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Korean virus disaster flick has Cannes reaching for its masks
(From L) South Korean actor Yim Si-wan, South Korean actor Lee Byung-hun, South Korean director Han Jae-rim, South Korean actor Song Kang-Ho arrive for the screening of the film "Bi-Sang-Seon-Eon" (Emergency Declaration) at the 74th edition of the Cannes Film Festival in Cannes, southern France, on July 16, 2021. Valery HACHE / AFP.

by Jürgen Hecker



CANNES (AFP).- Cannes was shaken Friday by a South Korean virus flick about a bio-terrorist attack on a passenger plane.

Eerily evocative of the ongoing Covid pandemic, "Emergency Declaration" by director Han Jae-rim tells the story of a vengeful biochemist spreading a deadly mutant corona-like virus on an aircraft.

As passengers start dying messily, police on the ground scramble for solutions.

Critics at the thriller's first screening instinctively adjusted their masks -- which are mandatory during Cannes screenings -- as they watched the fictional, airborne virus spread death through the plane.

But while the actual coronavirus pandemic loomed large during the filming of "Emergency Declaration", it was never meant to be its theme. "It's not 'Covid, The Movie,'" director Han insisted.

"When we prepared for the movie, there was no Covid-19. We knew SARS, but nobody was talking about coronavirus," he told AFP.

"At one level, it's an action movie, I wanted to make it entertaining," he said. "But I also wanted to show how people react when they are confronted with a catastrophe."

Fast-paced action sequences and a tight storyline make the movie's 147 minutes fly by, with Han saying he aimed to make sure that "the situation is shown in a very realistic way" without sliding into panic-inducing "cliches".

For cabin scenes with the aircraft in tailspin, the crew built a rotating cylinder, with camera operators filming inside, strapped tight into rigs. "That is something that even Hollywood doesn't often do," Han said.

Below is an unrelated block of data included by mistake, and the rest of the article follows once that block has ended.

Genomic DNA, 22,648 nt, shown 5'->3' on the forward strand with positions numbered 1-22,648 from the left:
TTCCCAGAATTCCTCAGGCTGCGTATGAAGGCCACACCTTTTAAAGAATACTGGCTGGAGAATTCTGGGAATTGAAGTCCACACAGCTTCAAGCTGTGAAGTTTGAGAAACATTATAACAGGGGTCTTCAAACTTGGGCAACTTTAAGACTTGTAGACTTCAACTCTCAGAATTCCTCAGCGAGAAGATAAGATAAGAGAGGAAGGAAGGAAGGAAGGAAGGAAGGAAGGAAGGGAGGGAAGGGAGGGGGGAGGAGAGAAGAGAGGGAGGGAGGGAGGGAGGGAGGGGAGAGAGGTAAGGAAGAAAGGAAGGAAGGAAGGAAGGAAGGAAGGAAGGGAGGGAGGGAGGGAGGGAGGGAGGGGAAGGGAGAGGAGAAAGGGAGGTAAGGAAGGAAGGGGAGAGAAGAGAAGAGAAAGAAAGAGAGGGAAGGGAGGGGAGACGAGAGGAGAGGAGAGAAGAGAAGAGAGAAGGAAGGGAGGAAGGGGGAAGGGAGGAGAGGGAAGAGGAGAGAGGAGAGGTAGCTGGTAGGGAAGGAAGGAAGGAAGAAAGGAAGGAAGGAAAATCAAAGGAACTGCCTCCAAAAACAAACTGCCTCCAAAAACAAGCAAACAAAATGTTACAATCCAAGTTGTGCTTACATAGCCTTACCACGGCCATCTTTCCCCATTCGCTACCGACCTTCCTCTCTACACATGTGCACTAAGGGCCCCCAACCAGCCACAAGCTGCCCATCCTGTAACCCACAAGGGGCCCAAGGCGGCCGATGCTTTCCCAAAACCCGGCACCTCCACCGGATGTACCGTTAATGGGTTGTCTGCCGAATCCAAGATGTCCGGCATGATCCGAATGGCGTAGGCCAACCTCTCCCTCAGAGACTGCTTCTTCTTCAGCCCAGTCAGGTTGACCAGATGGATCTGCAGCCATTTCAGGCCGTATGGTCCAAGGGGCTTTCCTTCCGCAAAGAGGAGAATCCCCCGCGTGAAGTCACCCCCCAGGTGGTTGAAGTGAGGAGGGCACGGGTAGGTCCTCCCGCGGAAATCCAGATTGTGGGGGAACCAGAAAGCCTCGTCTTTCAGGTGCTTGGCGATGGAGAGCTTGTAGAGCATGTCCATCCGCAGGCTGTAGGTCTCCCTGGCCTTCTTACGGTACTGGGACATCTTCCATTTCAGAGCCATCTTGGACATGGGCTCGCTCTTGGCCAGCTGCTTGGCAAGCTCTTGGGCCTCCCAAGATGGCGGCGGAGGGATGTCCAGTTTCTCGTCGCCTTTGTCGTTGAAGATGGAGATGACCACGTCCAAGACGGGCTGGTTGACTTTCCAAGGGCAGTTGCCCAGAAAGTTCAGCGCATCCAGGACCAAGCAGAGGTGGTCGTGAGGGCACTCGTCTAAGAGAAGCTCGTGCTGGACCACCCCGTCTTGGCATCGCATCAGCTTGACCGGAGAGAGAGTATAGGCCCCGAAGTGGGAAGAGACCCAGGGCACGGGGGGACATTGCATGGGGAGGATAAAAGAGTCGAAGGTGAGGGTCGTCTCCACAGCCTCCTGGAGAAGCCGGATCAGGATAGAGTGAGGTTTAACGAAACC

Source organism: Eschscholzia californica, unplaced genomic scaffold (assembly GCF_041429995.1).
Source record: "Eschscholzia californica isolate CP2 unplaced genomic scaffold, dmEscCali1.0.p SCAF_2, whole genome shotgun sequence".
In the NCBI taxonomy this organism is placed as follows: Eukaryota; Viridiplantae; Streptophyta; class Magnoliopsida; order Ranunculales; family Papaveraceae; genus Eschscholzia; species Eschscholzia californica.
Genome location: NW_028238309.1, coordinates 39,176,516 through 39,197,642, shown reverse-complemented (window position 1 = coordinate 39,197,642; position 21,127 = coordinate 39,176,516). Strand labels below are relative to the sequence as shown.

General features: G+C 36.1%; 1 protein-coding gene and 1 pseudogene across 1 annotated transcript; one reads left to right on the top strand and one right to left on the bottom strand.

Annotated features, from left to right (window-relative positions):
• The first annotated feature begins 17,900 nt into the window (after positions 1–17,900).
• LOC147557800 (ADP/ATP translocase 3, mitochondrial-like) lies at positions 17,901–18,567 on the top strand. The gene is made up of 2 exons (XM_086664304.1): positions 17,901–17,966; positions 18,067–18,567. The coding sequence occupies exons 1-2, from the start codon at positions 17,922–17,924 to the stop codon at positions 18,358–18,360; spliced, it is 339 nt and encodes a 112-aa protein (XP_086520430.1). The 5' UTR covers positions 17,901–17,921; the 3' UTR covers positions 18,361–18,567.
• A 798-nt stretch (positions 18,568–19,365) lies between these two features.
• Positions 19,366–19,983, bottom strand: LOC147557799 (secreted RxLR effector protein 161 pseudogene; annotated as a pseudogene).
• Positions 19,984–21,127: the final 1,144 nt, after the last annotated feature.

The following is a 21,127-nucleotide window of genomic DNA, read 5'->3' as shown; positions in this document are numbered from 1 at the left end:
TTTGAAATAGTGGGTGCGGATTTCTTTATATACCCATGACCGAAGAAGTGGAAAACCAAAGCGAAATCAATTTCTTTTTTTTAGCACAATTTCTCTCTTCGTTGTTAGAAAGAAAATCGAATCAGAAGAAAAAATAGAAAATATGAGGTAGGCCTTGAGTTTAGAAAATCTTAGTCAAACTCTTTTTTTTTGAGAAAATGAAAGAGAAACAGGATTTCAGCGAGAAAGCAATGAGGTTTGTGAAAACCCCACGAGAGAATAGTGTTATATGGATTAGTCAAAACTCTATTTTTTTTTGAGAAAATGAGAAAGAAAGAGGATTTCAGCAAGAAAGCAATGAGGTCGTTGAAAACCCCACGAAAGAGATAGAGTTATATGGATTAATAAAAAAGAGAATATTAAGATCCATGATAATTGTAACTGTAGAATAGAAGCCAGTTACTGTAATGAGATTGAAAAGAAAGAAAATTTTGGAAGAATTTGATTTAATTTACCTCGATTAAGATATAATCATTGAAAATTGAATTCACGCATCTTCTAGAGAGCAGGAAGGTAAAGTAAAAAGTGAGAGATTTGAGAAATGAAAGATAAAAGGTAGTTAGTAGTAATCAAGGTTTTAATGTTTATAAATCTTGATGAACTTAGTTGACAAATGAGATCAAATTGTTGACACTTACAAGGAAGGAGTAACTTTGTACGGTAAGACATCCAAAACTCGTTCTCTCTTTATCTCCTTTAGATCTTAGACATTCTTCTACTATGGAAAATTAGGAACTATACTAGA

Many scenes are filmed with handheld cameras so "viewers get the full experience inside the plane, and are not just distant spectators," he added.




'Humanity makes progress'

Han goes further, exploring fear, cowardice and selfishness sparked by the virus crisis, but also bravery, solidarity and self-sacrifice.

"Some are cowards, some run away, but you can also see that, despite everything, humanity makes progress because there are always people with courage," Han said.

Filming, which took place entirely during the pandemic, was briefly interrupted in the summer of 2020 when there was a virus scare over one of the actors who was in contact with a positive case, but eventually tested negative.

"In the beginning I thought Covid might help viewers to really immerse themselves in the film," lead actor Lee Byung-hun told AFP. But as the pandemic spread, he began to worry.

"When reality gets more powerful than fiction, the film's force can be diminished. But now I realise that any viewer with experience of Covid can plunge into the movie even more intensely," Lee said.

Apart from Lee, a superstar in Korea but also in Hollywood thanks to "G.I. Joe: The Rise of Cobra" and "The Magnificent Seven", the film also features Jeon Do-yeon, who won the best actress award at Cannes in 2007.

Song Kang-ho, another famous Korean actor who sits on the festival's main jury this year, plays a police chief.

South Korea -- which won the last Palme d'Or in 2019 with Bong Joon-ho's "Parasite" -- has a booming film industry notorious for its hard-hitting thrillers and often gore-filled horror flicks.

"Emergency Declaration" premiered out of competition at Cannes, which closes on Saturday.


© Agence France-Presse










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